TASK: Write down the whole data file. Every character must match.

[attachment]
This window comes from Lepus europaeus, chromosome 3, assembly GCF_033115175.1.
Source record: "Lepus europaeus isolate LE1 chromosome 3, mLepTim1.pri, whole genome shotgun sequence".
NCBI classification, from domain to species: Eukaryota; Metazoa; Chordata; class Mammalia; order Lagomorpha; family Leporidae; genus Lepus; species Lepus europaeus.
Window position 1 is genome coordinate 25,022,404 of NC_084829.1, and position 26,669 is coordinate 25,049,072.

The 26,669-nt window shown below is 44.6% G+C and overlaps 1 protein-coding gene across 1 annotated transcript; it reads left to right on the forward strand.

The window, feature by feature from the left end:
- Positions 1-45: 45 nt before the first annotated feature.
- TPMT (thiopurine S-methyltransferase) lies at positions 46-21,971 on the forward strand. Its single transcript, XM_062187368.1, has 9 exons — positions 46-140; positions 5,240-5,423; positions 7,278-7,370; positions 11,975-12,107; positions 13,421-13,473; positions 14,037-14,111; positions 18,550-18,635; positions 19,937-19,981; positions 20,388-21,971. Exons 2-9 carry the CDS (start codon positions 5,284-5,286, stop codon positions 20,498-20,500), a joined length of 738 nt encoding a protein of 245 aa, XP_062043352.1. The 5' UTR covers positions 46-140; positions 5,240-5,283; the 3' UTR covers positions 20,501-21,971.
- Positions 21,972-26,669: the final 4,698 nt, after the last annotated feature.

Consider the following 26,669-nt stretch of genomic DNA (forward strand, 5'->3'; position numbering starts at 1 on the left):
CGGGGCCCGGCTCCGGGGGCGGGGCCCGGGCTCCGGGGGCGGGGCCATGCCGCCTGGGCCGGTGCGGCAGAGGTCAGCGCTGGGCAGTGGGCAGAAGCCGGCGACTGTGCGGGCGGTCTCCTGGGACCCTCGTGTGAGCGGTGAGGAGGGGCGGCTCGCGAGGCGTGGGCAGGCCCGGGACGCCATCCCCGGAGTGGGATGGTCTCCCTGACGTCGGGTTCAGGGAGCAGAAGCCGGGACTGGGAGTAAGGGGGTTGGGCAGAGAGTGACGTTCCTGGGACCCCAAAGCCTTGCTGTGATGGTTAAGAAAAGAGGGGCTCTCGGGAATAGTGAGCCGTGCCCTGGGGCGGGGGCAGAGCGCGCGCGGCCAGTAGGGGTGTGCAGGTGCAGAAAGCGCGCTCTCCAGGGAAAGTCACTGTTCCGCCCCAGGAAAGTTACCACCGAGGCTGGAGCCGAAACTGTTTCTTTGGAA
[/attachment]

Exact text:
This window comes from Lepus europaeus, chromosome 3, assembly GCF_033115175.1.
Source record: "Lepus europaeus isolate LE1 chromosome 3, mLepTim1.pri, whole genome shotgun sequence".
NCBI classification, from domain to species: Eukaryota; Metazoa; Chordata; class Mammalia; order Lagomorpha; family Leporidae; genus Lepus; species Lepus europaeus.
Window position 1 is genome coordinate 25,022,404 of NC_084829.1, and position 26,669 is coordinate 25,049,072.

The 26,669-nt window shown below is 44.6% G+C and overlaps 1 protein-coding gene across 1 annotated transcript; it reads left to right on the forward strand.

The window, feature by feature from the left end:
- Positions 1-45: 45 nt before the first annotated feature.
- TPMT (thiopurine S-methyltransferase) lies at positions 46-21,971 on the forward strand. Its single transcript, XM_062187368.1, has 9 exons — positions 46-140; positions 5,240-5,423; positions 7,278-7,370; positions 11,975-12,107; positions 13,421-13,473; positions 14,037-14,111; positions 18,550-18,635; positions 19,937-19,981; positions 20,388-21,971. Exons 2-9 carry the CDS (start codon positions 5,284-5,286, stop codon positions 20,498-20,500), a joined length of 738 nt encoding a protein of 245 aa, XP_062043352.1. The 5' UTR covers positions 46-140; positions 5,240-5,283; the 3' UTR covers positions 20,501-21,971.
- Positions 21,972-26,669: the final 4,698 nt, after the last annotated feature.

Consider the following 26,669-nt stretch of genomic DNA (forward strand, 5'->3'; position numbering starts at 1 on the left):
CGGGGCCCGGCTCCGGGGGCGGGGCCCGGGCTCCGGGGGCGGGGCCATGCCGCCTGGGCCGGTGCGGCAGAGGTCAGCGCTGGGCAGTGGGCAGAAGCCGGCGACTGTGCGGGCGGTCTCCTGGGACCCTCGTGTGAGCGGTGAGGAGGGGCGGCTCGCGAGGCGTGGGCAGGCCCGGGACGCCATCCCCGGAGTGGGATGGTCTCCCTGACGTCGGGTTCAGGGAGCAGAAGCCGGGACTGGGAGTAAGGGGGTTGGGCAGAGAGTGACGTTCCTGGGACCCCAAAGCCTTGCTGTGATGGTTAAGAAAAGAGGGGCTCTCGGGAATAGTGAGCCGTGCCCTGGGGCGGGGGCAGAGCGCGCGCGGCCAGTAGGGGTGTGCAGGTGCAGAAAGCGCGCTCTCCAGGGAAAGTCACTGTTCCGCCCCAGGAAAGTTACCACCGAGGCTGGAGCCGAAACTGTTTCTTTGGAA